How Asset Division May Play Out
When a couple decides to get divorced in Nevada, one of the first things they need to do is figure out how their property will be divided. This can be a difficult process, especially if the couple has a large amount of assets.
In this blog post, we will discuss how property is typically divided in a Nevada divorce. Keep in mind that each case is unique and may not follow these general rules.
Community Property Laws
In the state of Nevada, all property and assets acquired during a marriage are considered community property and will be divided evenly in the event of a divorce. This includes income, savings, homes, cars, investments, and any other jointly-owned assets. Debts incurred during the marriage are also considered community property and will be divided equally between spouses.
There are a few exceptions to Nevada's community property laws. Gifts and inheritances received by one spouse during the marriage are considered separate property and will not be divided in a divorce. Property that is purchased with separate property funds (such as an inheritance) is also considered separate property. Lastly, any debt incurred before the marriage or after the date of separation is also considered separate property.
When Property Becomes Commingled
In a community property state like Nevada, divorcing couples are tasked with dividing all of the assets and debts they acquired during the marriage. This can be a complicated process, especially when it comes to determining which items are considered community property and which are separate.
One complicating factor is commingled property. This occurs when an asset or debt that was originally considered separate becomes mixed up with community property.
For example, let's say one spouse has a savings account that was opened before the marriage. Over the years, they deposit both their own earnings as well as earnings from their joint household into this account. Now, the account contains both separate and community funds.
To figure out how to divide commingled property in a divorce, you'll need to determine the percentage of community and separate funds that are contained within it. For example, if the savings account mentioned above contains $50,000 and half of that is from the spouse's earnings during the marriage, then $25,000 would be considered community property. The other $25,000 would be considered separate.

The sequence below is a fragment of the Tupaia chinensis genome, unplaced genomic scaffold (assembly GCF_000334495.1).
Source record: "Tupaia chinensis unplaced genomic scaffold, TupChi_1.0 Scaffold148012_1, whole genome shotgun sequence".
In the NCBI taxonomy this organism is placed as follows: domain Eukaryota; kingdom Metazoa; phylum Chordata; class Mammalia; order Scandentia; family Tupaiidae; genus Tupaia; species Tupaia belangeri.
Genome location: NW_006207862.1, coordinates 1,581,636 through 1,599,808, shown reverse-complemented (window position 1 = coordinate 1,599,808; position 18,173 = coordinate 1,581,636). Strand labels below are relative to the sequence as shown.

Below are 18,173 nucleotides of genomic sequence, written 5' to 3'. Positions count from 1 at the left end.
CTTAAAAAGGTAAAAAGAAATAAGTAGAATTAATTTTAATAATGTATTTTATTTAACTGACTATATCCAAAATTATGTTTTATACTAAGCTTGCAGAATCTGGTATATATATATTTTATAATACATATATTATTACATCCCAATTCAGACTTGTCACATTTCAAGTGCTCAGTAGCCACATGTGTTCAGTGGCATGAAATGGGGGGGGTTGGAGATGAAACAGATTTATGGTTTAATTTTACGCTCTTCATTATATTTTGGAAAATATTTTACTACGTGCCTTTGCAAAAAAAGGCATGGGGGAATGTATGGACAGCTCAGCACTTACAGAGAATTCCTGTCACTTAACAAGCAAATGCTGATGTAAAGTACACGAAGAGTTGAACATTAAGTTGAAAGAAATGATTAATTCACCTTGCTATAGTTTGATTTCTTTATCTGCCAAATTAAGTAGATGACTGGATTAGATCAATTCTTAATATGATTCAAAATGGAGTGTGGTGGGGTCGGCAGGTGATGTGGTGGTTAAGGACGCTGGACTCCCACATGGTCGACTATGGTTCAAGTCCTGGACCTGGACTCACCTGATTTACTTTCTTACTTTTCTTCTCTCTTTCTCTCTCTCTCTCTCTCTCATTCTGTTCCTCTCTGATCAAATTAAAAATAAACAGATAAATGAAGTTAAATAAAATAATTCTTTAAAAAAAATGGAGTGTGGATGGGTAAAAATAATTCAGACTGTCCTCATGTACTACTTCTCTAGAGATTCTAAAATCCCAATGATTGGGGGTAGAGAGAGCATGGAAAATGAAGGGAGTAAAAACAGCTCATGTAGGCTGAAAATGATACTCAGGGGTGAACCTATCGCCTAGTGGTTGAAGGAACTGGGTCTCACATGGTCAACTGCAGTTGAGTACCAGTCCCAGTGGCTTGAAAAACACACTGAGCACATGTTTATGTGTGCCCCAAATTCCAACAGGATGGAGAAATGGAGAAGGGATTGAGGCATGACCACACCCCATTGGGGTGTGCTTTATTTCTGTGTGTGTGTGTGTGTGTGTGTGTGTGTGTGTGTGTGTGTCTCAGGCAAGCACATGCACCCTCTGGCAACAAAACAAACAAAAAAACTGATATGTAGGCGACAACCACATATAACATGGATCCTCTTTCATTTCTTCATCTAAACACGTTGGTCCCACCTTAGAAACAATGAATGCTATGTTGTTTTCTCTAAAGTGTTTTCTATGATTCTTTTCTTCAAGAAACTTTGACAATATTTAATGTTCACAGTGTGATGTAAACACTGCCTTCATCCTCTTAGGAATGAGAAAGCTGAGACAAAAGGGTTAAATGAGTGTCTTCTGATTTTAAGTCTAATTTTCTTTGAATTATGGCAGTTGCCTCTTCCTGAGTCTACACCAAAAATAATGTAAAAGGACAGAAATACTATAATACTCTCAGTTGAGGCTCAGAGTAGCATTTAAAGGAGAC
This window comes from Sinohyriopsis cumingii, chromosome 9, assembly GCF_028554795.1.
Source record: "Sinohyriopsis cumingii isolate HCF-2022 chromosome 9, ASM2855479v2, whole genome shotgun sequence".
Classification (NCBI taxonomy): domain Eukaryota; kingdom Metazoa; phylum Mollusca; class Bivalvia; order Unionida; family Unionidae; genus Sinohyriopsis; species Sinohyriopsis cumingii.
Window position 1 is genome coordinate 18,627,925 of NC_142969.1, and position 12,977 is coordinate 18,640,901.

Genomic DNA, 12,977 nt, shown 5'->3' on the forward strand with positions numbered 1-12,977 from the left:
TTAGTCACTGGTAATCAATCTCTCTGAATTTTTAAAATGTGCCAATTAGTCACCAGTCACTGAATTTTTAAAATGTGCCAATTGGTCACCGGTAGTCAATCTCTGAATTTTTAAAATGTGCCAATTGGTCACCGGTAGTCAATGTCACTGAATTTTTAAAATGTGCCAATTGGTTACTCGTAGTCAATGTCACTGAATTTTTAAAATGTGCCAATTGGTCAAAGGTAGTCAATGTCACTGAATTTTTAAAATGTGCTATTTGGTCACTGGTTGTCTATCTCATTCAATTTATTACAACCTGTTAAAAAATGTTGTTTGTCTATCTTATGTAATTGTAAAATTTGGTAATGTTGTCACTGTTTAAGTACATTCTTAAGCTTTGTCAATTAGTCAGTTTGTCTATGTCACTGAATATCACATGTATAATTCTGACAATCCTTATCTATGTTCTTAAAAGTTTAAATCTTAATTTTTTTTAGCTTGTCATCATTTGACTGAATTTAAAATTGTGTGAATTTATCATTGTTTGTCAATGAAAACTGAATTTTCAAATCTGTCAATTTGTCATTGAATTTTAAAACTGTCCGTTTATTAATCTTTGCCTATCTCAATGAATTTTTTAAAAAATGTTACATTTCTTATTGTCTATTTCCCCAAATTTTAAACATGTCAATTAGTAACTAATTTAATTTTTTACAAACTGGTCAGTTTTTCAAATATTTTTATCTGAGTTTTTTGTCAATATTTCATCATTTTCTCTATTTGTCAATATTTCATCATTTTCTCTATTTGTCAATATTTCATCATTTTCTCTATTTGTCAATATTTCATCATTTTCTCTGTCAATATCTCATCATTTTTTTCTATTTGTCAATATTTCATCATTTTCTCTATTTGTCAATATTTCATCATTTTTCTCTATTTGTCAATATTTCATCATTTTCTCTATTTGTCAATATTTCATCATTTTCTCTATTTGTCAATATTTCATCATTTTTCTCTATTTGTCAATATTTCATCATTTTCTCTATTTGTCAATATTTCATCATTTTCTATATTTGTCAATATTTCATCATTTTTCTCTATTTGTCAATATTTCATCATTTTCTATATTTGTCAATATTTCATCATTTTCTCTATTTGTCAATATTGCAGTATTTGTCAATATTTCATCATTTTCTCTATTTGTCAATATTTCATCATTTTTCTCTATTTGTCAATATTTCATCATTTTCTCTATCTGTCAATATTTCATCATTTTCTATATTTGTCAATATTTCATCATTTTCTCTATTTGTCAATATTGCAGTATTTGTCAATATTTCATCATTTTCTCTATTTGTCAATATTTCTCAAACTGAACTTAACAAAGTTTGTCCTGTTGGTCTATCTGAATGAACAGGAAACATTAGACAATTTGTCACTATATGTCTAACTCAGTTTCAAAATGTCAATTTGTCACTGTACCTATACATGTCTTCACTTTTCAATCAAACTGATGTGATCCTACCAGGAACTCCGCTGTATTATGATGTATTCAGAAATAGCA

Once you've determined the percentage of community and separate funds in an asset or debt, you can divide it accordingly. In some cases, one spouse may be awarded the entire asset or debt because it consists mostly of their own separate funds. However, if the commingled property contains a close mix of both types of funds, then you'll need to figure out how to divide it fairly between the two spouses.
Negotiating a Settlement
If you and your spouse are able to come to an agreement about how to divide your property, you can negotiate a settlement. This means that you will work together to come up with an arrangement that is fair to both of you. You can either do this on your own or with the help of a mediator.
If you are unable to come to an agreement, the court will make a decision for you. The court will look at a number of factors when making its decision, including:
each spouse's financial needs
each spouse's earning capacity
the length of the marriage
the contribution of each spouse to the marriage (including homemaking and childrearing)
whether one spouse helped the other spouse get an education, training, or job
the value of the property
the income of each spouse
each spouse's age and health
any other factors that the court considers to be relevant
If you have questions about how property is divided in a Nevada divorce, you should speak with an experienced family law attorney.
The Need for Experience
An attorney can help you understand your rights and options under Nevada law. Contact the team at Ford & Friedman today to schedule a consultation with one of our knowledgeable attorneys. We can help you protect your interests and reach a fair settlement in your divorce.
Call us at (702) 904-9898 or visit us online to get started today.